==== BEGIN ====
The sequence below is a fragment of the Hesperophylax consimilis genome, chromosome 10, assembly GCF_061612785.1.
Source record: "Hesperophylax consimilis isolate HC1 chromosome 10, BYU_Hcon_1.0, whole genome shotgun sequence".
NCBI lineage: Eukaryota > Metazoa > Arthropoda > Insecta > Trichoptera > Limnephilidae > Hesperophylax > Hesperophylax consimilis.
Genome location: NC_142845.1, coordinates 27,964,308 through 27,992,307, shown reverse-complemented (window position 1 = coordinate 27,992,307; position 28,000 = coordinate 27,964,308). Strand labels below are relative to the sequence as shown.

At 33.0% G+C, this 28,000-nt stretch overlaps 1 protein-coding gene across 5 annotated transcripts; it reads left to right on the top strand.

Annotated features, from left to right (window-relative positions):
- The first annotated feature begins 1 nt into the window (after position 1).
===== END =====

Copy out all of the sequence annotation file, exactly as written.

The sequence below is a fragment of the Hesperophylax consimilis genome, chromosome 10, assembly GCF_061612785.1.
Source record: "Hesperophylax consimilis isolate HC1 chromosome 10, BYU_Hcon_1.0, whole genome shotgun sequence".
NCBI lineage: Eukaryota > Metazoa > Arthropoda > Insecta > Trichoptera > Limnephilidae > Hesperophylax > Hesperophylax consimilis.
Genome location: NC_142845.1, coordinates 27,964,308 through 27,992,307, shown reverse-complemented (window position 1 = coordinate 27,992,307; position 28,000 = coordinate 27,964,308). Strand labels below are relative to the sequence as shown.

At 33.0% G+C, this 28,000-nt stretch overlaps 1 protein-coding gene across 5 annotated transcripts; it reads left to right on the top strand.

Annotated features, from left to right (window-relative positions):
- The first annotated feature begins 1 nt into the window (after position 1).